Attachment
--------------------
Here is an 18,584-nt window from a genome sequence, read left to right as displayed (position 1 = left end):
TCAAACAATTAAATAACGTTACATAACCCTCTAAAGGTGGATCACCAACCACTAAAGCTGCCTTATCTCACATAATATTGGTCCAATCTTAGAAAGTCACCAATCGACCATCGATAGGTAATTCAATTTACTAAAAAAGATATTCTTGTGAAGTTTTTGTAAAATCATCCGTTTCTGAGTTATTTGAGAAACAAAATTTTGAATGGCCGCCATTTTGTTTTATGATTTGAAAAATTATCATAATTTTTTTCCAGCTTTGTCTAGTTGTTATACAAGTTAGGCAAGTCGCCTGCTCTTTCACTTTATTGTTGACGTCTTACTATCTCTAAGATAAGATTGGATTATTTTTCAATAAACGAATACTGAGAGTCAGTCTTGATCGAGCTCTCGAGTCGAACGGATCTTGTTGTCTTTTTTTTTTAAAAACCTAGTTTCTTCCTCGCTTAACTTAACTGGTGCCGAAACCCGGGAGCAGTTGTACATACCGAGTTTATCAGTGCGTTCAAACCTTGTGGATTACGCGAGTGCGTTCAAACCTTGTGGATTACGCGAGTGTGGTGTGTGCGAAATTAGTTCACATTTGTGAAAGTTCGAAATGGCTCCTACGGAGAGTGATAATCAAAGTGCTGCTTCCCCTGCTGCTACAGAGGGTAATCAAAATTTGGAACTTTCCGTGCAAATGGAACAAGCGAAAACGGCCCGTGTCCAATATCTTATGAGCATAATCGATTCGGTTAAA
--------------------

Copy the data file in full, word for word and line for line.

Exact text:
Here is an 18,584-nt window from a genome sequence, read left to right as displayed (position 1 = left end):
TCAAACAATTAAATAACGTTACATAACCCTCTAAAGGTGGATCACCAACCACTAAAGCTGCCTTATCTCACATAATATTGGTCCAATCTTAGAAAGTCACCAATCGACCATCGATAGGTAATTCAATTTACTAAAAAAGATATTCTTGTGAAGTTTTTGTAAAATCATCCGTTTCTGAGTTATTTGAGAAACAAAATTTTGAATGGCCGCCATTTTGTTTTATGATTTGAAAAATTATCATAATTTTTTTCCAGCTTTGTCTAGTTGTTATACAAGTTAGGCAAGTCGCCTGCTCTTTCACTTTATTGTTGACGTCTTACTATCTCTAAGATAAGATTGGATTATTTTTCAATAAACGAATACTGAGAGTCAGTCTTGATCGAGCTCTCGAGTCGAACGGATCTTGTTGTCTTTTTTTTTTAAAAACCTAGTTTCTTCCTCGCTTAACTTAACTGGTGCCGAAACCCGGGAGCAGTTGTACATACCGAGTTTATCAGTGCGTTCAAACCTTGTGGATTACGCGAGTGCGTTCAAACCTTGTGGATTACGCGAGTGTGGTGTGTGCGAAATTAGTTCACATTTGTGAAAGTTCGAAATGGCTCCTACGGAGAGTGATAATCAAAGTGCTGCTTCCCCTGCTGCTACAGAGGGTAATCAAAATTTGGAACTTTCCGTGCAAATGGAACAAGCGAAAACGGCCCGTGTCCAATATCTTATGAGCATAATCGATTCGGTTAAA